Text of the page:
Both sides in the NBA labor dispute are reading the fine print on a potential agreement that could lead to the end of the NBA owners' lockout and the NBA players' anti-trust lawsuit. The pending deal seems close to what was on the table two weeks ago when both sides were so angry with each other that NBA commissioner David Stern warned 'nuclear winter' could occur.
That storm got worse when the NBA players rejected the deal, broke up their union and went to court. The catastrophe of a lost season with billions of dollars in revenue may now be averted, thanks to a marathon negotiating session both sides held the day after Thanksgiving.
Stern and Billy Hunter, the head of what used to be the players' union, met for about 15 hours straight in New York, accompanied by a handful of people. While the commissioner expressed satisfaction with the tentative agreement, the New York Times noted during the announcement "Hunter...sat stoically...no one on the players' side praised the agreement."
NPR's Mike Pesca says simply, "In absolute terms, the owners won."
He's swift to add the owners didn't get everything they wanted in the negotiations, but they prevailed on one big money issue known as BRI, or basketball related income. Under the last contract, NBA players took home 57 percent of BRI. Now they'll divide the income 50-50 with the owners, and that's worth about two billion dollars for each side.
The owners also succeeded with a more punitive luxury tax, a fee imposed by the NBA to prevent clubs with deeper pockets from outspending less expensive teams. The downside to players is that other franchises might not be able to afford to lure a talented ball player from his current team to a new city with a higher salary, thus reducing players' movement and possible wage increases. The NBA hopes with less financial incentive to move, talented players will be spread around the league instead of bunched up in a handful of cities with the wealthiest owners. USA Today has a good breakdown of the contract points.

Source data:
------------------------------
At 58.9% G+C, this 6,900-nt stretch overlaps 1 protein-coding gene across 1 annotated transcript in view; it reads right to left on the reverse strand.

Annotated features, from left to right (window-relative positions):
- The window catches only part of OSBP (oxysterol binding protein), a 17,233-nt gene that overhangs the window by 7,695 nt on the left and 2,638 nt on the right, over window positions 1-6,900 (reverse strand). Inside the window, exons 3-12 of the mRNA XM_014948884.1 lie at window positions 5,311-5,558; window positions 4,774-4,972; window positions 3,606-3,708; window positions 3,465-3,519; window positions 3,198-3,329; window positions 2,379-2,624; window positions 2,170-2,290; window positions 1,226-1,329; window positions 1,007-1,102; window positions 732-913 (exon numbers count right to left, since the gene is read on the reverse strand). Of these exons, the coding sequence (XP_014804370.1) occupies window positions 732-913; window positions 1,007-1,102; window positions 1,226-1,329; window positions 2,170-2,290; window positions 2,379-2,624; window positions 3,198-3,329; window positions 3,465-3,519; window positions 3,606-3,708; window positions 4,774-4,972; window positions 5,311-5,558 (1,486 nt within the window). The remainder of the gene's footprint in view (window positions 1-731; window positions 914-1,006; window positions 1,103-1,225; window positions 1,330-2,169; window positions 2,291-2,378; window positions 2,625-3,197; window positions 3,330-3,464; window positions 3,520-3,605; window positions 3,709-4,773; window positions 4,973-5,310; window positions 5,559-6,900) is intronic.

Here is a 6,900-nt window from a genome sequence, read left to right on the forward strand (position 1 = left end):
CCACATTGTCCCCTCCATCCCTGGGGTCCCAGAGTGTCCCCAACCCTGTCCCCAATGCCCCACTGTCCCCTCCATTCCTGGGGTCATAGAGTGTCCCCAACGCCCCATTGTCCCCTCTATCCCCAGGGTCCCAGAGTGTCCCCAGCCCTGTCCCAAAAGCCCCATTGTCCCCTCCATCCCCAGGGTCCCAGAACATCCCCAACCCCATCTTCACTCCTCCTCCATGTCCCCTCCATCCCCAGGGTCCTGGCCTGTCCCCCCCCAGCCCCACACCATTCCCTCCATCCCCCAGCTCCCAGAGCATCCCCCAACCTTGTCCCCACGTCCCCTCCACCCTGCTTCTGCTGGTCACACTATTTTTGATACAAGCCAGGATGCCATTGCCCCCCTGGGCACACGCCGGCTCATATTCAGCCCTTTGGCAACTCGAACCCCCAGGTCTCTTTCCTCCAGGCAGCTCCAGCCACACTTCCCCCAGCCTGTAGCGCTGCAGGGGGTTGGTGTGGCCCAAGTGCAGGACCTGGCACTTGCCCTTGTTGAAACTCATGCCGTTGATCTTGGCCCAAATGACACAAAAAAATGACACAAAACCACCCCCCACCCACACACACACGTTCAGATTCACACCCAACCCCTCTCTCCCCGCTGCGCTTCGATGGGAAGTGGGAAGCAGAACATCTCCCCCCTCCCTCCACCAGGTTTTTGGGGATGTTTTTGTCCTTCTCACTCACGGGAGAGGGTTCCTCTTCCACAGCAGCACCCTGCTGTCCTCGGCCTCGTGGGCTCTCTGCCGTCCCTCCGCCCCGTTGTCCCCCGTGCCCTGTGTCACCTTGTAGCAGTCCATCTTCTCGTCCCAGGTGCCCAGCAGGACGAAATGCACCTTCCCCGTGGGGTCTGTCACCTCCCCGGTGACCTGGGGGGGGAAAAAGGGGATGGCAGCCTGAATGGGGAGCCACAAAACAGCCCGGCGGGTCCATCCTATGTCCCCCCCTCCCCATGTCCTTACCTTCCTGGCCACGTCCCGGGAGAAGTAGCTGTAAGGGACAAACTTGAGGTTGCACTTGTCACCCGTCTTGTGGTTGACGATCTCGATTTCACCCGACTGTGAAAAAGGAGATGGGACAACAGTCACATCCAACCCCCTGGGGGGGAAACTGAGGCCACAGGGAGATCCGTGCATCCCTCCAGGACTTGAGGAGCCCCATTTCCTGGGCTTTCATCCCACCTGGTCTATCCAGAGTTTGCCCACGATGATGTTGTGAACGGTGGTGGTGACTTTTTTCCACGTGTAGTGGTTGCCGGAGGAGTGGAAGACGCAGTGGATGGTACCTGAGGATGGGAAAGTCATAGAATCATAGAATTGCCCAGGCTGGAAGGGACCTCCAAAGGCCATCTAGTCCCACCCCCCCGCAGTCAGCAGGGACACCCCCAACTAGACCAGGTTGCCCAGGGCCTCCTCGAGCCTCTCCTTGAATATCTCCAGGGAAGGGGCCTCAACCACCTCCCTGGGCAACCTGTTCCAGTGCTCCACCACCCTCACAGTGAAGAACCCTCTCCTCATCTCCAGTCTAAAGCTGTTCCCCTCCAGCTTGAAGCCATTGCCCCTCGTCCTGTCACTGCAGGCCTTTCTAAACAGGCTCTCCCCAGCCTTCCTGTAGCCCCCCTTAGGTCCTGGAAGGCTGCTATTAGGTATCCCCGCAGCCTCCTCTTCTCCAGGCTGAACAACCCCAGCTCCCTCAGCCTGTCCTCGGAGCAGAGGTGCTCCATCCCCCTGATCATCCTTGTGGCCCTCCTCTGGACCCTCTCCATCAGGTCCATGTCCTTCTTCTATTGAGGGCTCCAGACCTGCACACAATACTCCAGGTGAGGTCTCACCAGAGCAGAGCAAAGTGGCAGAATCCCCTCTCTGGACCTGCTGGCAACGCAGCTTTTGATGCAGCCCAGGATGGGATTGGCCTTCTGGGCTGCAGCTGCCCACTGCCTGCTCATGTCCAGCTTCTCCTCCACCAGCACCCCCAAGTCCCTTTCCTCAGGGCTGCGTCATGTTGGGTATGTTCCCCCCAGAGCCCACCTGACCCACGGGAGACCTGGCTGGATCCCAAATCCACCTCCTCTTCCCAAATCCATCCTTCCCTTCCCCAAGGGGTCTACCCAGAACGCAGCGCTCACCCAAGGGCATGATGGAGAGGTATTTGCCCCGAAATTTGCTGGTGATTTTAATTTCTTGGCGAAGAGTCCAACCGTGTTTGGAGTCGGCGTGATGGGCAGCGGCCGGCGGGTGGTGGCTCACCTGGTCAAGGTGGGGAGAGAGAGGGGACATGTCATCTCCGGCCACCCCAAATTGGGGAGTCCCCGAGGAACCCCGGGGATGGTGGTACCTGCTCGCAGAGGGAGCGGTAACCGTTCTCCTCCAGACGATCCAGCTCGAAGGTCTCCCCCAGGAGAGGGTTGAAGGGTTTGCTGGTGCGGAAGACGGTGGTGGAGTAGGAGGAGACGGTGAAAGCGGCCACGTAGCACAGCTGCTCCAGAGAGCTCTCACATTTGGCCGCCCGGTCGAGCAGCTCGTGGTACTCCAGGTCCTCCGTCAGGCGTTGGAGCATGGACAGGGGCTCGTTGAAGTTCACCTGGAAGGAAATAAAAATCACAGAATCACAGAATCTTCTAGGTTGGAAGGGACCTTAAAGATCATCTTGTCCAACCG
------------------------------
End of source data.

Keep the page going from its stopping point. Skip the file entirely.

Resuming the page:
This potential agreement could turn out to be a massive transfer of wealth to the owners; the Times estimates it could be worth three billion dollars over a decade. While the pending contract is set up to last for 10 years, either side may opt out after six years.
No wonder Hunter wasn't smiling.
While ESPN's Henry Abbott agrees the owners got large concessions, he's focusing on what's in the deal for players. He notes the NBA still doesn't have a hard salary cap and players can still become free agents. Minimum salaries are going up and even if teams must pay a bigger fee to lure superstars, they can still do it.
If the players want this agreement, they have to drop their anti-trust lawsuit, form a new union and then vote to accept a new collective bargaining agreement. The owners must drop a pending labor lawsuit of their own in New York state, and a majority must agree to accept the deal.
And even with the thorny money issues settled, Sports Illustrated's Michael McCann warns there are several outstanding issues that could require more negotiation. These include broader drug testing policies; raising the minimum age before a player can join the NBA; the disciplinary power of the NBA commissioner; and pensions.